Susanna J. Sturgis    

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Sunday Dinner

Another Poem about Terrorism
(for C.M.S.)

We come to the table with clean hands.
Our mother's hands are clean, she
has been in the kitchen cooking.
We stand behind our chairs until our mother sits
at her end of the table, opposite our father,
then we sit. I sit next to my mother.
We say grace. Bless, O Lord, this food to our use
and us to Thy loving service, for Christ's sake. Amen.
Our father's hands carve the roast.
Our mother's hands serve peas and potatoes.
Our hands pass the plates
and wait poised over knives and forks until
our mother takes the first bite.

My father is a sword thrower. I
am his apprentice. He has a keen eye.
A small dagger whistles past my mother's head and lodges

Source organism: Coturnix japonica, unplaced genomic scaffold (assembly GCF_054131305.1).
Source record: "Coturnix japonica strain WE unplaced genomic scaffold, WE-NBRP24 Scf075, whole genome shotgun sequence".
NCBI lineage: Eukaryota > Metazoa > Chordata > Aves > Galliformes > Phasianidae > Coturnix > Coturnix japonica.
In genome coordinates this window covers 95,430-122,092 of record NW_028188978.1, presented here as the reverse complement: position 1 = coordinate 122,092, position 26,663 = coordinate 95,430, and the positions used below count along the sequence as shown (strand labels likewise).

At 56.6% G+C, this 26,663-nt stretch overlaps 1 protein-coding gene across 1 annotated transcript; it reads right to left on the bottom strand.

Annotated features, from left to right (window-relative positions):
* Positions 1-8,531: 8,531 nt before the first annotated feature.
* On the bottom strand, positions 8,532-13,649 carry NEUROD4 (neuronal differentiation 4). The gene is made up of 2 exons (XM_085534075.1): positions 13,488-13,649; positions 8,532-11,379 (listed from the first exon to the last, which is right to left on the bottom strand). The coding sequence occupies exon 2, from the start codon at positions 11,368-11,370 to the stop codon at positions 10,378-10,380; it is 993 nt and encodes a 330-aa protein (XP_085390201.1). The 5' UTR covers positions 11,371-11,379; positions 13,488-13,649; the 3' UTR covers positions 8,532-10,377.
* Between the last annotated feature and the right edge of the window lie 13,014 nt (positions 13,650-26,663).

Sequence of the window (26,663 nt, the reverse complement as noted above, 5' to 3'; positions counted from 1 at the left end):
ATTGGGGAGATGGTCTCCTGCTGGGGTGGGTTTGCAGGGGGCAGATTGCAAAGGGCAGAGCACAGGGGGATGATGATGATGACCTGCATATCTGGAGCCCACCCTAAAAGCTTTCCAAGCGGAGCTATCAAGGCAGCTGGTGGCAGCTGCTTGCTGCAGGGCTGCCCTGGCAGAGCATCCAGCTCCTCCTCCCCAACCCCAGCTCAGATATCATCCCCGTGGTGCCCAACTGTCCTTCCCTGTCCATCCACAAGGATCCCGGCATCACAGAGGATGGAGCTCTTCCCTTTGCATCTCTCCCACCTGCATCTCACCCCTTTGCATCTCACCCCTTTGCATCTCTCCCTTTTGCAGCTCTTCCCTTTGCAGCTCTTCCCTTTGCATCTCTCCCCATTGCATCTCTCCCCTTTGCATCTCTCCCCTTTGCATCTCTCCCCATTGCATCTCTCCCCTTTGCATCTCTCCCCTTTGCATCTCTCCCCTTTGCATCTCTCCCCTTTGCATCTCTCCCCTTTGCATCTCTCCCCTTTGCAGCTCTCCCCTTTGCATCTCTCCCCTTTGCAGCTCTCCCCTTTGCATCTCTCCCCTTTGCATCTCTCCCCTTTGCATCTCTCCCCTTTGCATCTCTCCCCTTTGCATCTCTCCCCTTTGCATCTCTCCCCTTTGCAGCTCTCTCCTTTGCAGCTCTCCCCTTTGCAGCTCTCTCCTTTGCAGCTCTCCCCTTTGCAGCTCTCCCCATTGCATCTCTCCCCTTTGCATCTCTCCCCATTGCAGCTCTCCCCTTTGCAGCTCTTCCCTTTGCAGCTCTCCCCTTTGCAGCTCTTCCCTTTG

in the wall.
That will teach you to be wrong.
My father shows me how to place the blades just so
they quiver in the brick and leave no mark.
That will teach you to have any answer at all.
I sit next to my mother.
God always gets his way.
God never makes mistakes.
Don't move and you won't get hurt.

I am next to my mother.
The only safe place in the world is behind
the throwing arm of God.

I cover my ears without moving my hands.
The end of the table explodes
a crater at the end of the table.
We take no notice.
Water flows into the crater and sits
a deep deep pool of silent water
at the end of the table. I
sit next to the dark and take
no notice.

God is hurling His sword at the water.
Monsters lurk in the silent pool.

Published in Writing Our Way Out of the Dark: An Anthology by Child Abuse Survivors, ed. Elizabeth Claman (Eugene, Oregon: Queen of Swords Press, 1995).

 

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